For the second time in less than a year, the price of a First Class Mail Forever stamp is increasing.
The US Postal Service is raising the price of a stamp from 58 cents to 60 cents starting Sunday.
The last increase was on August 29, 2021, when the price rose from 55 cents to 58 cents.
When the hike was proposed in April, postal officials said first-class mail prices would rise by roughly 6.5%, lower than the Bureau of Labor Statistics’ annual inflation rate of 7.9% at the end of February.
Officials said the price changes reflect the fair implementation of the Postal Service Pricing Authority provided by the Postal Regulatory Commission.
Proposed mailing services price changes include: letters (1 oz.) from 58 cents to 60 cents, letters (1 oz.) from 53 cents to 57 cents, letters, additional ounce(s) from 20 cents to 24 cents, domestic postal cards from 40 cents to 44 cents and international letters (1 oz.) increasing from $1.30 to $1.40.
The Postal Service also implements price adjustments for special services products, including certified mail, post office box rental fees, money order fees and the cost of purchasing insurance when mailing an item, officials said.
Postal authorities cite inflation and increased operating costs as the two reasons for the increase.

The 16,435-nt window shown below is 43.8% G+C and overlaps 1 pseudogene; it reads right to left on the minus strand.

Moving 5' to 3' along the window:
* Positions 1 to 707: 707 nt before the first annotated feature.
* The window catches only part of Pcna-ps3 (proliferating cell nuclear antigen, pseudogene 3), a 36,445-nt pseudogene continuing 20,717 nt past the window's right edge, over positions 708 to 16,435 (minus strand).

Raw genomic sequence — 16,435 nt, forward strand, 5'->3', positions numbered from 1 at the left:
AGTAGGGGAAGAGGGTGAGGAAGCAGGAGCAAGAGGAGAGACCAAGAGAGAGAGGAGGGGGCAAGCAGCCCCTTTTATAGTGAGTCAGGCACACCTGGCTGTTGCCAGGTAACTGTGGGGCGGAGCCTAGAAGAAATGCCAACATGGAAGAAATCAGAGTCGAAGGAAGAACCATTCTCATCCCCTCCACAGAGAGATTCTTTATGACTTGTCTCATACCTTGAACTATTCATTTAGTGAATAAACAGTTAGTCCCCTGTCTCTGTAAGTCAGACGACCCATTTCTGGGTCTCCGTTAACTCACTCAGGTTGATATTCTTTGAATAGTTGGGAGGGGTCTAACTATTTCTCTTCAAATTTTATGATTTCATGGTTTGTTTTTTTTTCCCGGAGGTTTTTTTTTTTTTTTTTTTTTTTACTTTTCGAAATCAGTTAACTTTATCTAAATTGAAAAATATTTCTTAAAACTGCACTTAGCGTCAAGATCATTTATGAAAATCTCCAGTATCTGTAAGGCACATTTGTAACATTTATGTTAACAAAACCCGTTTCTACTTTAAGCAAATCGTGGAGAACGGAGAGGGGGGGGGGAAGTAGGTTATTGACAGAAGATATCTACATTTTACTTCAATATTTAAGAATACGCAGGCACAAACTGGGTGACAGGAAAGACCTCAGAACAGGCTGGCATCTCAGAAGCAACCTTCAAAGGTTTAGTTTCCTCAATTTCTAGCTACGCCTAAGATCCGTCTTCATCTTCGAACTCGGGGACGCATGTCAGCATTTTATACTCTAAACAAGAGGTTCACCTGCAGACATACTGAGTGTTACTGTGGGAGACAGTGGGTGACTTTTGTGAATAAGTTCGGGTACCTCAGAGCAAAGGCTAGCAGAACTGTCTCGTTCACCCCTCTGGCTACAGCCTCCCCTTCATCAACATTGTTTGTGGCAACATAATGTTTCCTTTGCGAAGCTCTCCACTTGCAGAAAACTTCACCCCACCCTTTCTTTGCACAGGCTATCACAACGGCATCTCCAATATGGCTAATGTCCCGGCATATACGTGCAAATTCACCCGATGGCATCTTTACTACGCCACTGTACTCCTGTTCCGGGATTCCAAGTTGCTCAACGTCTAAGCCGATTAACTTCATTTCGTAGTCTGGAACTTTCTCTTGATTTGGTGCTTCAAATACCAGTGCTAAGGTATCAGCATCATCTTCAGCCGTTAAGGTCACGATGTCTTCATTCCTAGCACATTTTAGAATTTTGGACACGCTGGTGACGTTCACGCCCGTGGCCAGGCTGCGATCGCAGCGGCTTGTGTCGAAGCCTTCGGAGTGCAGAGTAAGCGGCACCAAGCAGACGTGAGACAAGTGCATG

“These price adjustments will help implement the Deliver for America plan, including a $40 billion investment in core Postal Service infrastructure over the next 10 years,” officials said.
Despite the increase, the Postal Service continues to provide the lowest letter-mail postage rates in the industrialized world, he said.
Congress set the initial US postage rates as part of the Postal Service Act, signed into law by President George Washington on February 20, 1792.
Initial rates for a first-class stamp were set at 6 cents, but fluctuated between 2 and 3 cents until August 1, 1958, when the cost rose to 4 cents.
The 1970s begin with a cost of 8 cents, rising to 15 cents in 1978.
That’s up from 4-cents in 1991, when it rose from 25 cents to 29 cents, and a 5-cent increase in 2019, bringing the cost to 55 cents.
The Postal Service typically receives no tax dollars for operating costs and relies on sales of mail, products and services to fund its operations, officials said.
For more information about the Postal Service, visit usps.com.